The Exodus from Egypt

Map of possible routes out of Egypt

 

According to the Bible, many Hebrews had gone down into

Egypt because there was a famine

in Canaan and they had no food. Instead of returning home

to Canaan, they stayed in Egypt

for a long time. The number of Hebrews living in Egypt

grew very large.

This upset the pharoah

who became afraid that the Hebrews would become

powerful enough to upset his rule.

To prevent this, he made the Hebrews

(also called Israelites) into slaves.

 

Wall painting from 15th century BC Egyptian tomb

Treatment of laborors in Egypt was cruel during the time

of the Israelites' bondage. In this

wall painting from a 15th century B.C. tomb,

a farm overseer is thrashing a slave while

another slave begs for mercy. According to the book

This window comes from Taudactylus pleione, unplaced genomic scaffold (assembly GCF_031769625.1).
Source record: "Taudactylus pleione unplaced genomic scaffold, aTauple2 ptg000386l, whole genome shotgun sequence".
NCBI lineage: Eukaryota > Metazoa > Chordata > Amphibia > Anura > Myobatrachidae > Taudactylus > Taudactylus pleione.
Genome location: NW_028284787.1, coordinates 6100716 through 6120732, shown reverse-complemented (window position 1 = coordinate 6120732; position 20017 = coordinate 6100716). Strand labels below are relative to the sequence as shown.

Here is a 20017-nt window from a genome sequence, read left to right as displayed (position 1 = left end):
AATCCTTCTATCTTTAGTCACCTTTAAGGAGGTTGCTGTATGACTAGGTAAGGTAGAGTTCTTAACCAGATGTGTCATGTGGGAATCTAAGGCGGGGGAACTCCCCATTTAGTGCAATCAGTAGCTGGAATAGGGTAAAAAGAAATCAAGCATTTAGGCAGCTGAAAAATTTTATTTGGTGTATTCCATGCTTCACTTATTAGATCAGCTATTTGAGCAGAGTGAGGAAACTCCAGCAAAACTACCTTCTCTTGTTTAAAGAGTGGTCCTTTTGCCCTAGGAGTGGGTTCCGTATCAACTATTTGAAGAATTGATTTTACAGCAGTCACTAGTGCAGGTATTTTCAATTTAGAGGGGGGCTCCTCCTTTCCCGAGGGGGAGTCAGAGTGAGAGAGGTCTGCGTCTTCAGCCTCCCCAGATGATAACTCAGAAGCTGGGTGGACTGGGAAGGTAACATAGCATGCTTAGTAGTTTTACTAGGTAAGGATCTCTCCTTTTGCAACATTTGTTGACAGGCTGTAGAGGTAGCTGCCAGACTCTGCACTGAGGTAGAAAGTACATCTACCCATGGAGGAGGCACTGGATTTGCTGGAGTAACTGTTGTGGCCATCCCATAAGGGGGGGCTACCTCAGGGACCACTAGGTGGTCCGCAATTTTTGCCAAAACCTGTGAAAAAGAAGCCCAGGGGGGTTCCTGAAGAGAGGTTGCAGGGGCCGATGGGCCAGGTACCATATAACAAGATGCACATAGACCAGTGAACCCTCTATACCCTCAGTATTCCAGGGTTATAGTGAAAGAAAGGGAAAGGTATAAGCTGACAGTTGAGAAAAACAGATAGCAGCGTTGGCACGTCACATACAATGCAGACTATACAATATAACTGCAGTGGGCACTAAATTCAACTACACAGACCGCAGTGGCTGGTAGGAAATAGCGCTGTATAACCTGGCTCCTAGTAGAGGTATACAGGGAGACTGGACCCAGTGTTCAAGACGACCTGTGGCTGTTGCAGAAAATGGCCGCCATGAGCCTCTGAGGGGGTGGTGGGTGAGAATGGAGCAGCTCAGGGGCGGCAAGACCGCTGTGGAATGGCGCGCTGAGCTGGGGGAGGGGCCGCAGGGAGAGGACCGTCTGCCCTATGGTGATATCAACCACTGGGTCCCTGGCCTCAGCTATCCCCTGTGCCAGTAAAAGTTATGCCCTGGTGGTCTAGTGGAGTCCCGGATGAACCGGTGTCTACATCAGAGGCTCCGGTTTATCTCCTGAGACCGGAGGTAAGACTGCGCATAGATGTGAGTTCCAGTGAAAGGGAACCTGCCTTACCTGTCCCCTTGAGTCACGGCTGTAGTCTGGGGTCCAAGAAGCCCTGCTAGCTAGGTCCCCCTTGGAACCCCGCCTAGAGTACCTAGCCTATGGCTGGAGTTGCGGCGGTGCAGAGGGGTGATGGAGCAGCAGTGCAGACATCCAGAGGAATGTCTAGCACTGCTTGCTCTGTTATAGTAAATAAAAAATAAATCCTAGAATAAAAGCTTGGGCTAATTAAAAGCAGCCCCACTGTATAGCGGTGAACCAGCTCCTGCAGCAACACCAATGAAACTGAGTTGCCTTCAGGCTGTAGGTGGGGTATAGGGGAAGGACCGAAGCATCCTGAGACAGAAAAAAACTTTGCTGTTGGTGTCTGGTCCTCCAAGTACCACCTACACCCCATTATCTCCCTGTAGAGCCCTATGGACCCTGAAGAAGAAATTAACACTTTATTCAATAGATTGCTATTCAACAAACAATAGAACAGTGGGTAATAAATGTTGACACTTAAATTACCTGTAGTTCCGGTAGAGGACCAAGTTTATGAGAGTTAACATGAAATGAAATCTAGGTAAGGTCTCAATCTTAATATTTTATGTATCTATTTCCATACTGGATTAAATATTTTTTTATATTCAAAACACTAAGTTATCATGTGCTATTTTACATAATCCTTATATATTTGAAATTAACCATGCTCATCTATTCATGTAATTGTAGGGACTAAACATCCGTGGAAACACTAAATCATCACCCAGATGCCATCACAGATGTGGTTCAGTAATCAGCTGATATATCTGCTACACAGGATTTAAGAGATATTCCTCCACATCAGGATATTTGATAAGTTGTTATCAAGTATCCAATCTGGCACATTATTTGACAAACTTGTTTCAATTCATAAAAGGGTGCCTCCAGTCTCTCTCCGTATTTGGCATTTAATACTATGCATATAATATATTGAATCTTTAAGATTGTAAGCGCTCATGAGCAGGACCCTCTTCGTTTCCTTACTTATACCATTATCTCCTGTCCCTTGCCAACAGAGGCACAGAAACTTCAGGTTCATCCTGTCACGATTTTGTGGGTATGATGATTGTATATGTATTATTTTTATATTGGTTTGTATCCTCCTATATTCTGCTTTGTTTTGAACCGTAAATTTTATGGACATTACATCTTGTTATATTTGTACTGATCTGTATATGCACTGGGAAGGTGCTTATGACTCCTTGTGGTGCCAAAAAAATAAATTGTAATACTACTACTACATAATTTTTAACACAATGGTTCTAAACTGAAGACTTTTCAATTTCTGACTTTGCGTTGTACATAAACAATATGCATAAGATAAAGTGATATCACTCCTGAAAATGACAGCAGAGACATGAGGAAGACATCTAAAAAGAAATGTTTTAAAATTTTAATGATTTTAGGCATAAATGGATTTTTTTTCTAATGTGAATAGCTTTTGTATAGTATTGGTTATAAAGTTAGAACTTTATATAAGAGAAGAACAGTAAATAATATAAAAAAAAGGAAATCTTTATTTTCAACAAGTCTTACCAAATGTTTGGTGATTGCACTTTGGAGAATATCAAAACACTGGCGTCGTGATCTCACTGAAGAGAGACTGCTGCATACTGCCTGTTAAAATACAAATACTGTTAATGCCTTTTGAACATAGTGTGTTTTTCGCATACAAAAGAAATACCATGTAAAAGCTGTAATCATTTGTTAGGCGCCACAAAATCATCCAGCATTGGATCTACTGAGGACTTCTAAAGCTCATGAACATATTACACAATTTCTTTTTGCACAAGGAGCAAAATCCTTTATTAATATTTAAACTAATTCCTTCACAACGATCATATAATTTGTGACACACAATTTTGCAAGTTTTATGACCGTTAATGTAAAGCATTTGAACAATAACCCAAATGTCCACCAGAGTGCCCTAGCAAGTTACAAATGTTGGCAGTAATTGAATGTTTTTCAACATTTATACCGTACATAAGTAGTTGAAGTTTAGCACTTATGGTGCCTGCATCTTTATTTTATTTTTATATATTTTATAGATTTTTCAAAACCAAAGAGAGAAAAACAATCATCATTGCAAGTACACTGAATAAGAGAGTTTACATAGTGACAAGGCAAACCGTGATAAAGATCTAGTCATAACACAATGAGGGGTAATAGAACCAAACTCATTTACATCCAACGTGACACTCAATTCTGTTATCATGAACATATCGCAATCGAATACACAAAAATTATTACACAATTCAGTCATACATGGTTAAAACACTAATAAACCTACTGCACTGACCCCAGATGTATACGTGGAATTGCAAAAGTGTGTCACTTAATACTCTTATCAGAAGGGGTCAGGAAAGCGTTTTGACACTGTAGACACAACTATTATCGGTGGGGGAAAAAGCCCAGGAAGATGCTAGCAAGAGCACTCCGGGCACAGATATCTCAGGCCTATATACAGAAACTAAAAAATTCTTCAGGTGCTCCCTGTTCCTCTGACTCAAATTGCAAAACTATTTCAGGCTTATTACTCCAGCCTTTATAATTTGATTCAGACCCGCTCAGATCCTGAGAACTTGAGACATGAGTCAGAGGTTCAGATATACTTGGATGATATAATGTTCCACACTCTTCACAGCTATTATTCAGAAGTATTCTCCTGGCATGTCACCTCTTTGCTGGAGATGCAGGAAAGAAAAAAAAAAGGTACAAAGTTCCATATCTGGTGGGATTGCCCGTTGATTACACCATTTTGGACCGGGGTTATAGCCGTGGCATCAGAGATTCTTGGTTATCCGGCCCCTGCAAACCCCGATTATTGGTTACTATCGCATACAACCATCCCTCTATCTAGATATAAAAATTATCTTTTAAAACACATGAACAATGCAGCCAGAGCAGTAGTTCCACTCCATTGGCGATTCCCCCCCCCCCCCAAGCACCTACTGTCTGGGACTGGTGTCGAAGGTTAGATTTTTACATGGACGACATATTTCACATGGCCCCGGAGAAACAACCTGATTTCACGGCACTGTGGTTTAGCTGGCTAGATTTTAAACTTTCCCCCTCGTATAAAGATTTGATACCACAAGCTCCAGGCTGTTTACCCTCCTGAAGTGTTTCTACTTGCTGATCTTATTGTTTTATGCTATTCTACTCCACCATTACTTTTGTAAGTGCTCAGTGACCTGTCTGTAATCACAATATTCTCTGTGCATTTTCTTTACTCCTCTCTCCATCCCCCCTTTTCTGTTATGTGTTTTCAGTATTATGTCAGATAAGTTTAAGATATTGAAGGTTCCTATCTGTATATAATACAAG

of Exodus, it was treatment

like this that caused Moses to kill an Egyptian

and run away from Egypt.

 

15th Century B.C. Egyptian tomb fresco

This fresco, or wall painting, is from a

15th century B.C. tomb in Egypt.

When you study this painting closely, you will see the types of work

the Hebrew slaves did while they were in captivity in Egypt.

 

After more than 400 years of slavery,

in the early 1200's B.C., Moses was born.

Although an Israelite, Moses was raised in the

pharoah's household. This pharoah

was probably Ramses II. According to the Torah,

God asked Moses to ask the Pharoah

to let the Israelites leave Egypt. Pharoah refused.

God gave Moses miraculous powers,

including the ability to cause outbreaks of

disease and destruction called plagues.

Each time a plague happened, Pharoah

promised to let the Israelites go, but

each time he changed his mind.

Finally, according to the Torah, a plague came in

which the first-born child of all the Egyptians

died - even Pharoah's son. After this terrible plague,

Pharoah finally let the

Israelites leave Egypt.

 

Israelites leaving Egypt